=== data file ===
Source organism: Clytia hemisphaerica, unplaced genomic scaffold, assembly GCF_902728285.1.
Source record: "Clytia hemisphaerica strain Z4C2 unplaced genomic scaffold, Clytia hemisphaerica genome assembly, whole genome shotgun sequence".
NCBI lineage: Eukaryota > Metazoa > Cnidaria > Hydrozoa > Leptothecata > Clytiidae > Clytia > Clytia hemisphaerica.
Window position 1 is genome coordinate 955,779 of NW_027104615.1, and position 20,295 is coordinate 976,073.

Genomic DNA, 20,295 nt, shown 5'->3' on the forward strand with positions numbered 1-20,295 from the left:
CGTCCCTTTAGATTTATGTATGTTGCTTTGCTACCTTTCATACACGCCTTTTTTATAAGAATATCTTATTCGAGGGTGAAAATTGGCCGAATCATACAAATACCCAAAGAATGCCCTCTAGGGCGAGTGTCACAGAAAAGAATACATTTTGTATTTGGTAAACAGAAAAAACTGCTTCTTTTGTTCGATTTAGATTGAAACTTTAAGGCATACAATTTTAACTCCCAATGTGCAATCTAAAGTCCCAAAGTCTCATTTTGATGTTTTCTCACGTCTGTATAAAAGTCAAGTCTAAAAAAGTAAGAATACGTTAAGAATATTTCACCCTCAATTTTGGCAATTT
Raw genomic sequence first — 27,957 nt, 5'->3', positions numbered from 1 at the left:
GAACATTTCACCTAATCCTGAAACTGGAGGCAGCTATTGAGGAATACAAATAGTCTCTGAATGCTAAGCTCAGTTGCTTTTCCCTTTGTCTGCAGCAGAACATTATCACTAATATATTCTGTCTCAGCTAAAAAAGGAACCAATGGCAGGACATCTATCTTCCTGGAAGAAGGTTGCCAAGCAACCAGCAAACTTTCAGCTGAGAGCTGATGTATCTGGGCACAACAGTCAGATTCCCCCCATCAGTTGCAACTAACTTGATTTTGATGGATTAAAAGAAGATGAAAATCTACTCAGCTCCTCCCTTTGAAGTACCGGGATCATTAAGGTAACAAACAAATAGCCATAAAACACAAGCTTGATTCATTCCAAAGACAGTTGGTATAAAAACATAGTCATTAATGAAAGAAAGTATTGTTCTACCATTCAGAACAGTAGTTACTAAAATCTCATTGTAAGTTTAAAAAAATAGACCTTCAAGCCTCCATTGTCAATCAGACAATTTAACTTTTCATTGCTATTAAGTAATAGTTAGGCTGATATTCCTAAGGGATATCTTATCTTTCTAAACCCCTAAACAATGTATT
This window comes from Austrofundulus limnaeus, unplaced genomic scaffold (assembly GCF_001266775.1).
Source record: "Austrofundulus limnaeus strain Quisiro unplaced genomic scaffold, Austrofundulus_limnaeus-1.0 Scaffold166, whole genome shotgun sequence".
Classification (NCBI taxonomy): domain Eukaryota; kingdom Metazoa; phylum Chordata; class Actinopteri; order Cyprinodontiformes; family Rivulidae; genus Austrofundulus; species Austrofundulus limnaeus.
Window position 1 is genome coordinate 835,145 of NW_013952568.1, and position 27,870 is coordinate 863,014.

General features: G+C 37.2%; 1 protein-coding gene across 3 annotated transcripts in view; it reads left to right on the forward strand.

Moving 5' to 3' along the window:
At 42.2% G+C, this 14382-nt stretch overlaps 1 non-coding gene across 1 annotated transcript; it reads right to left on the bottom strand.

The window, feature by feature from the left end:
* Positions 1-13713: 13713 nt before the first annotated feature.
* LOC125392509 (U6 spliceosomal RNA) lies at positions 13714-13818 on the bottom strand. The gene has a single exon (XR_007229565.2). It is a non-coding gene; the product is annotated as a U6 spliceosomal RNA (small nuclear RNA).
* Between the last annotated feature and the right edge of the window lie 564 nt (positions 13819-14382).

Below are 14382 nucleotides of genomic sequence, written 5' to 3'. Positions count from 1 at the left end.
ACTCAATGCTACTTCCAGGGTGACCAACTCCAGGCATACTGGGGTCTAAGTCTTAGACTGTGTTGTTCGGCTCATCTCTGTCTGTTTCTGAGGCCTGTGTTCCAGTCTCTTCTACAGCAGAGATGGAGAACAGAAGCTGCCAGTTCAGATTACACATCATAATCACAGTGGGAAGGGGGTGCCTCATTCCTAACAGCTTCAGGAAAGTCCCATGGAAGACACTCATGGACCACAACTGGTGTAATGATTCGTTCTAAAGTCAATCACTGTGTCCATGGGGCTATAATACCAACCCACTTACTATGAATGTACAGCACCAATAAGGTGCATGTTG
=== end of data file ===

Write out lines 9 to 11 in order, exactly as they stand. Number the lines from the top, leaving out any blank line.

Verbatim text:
This window comes from Austrofundulus limnaeus, unplaced genomic scaffold (assembly GCF_001266775.1).
Source record: "Austrofundulus limnaeus strain Quisiro unplaced genomic scaffold, Austrofundulus_limnaeus-1.0 Scaffold166, whole genome shotgun sequence".
Classification (NCBI taxonomy): domain Eukaryota; kingdom Metazoa; phylum Chordata; class Actinopteri; order Cyprinodontiformes; family Rivulidae; genus Austrofundulus; species Austrofundulus limnaeus.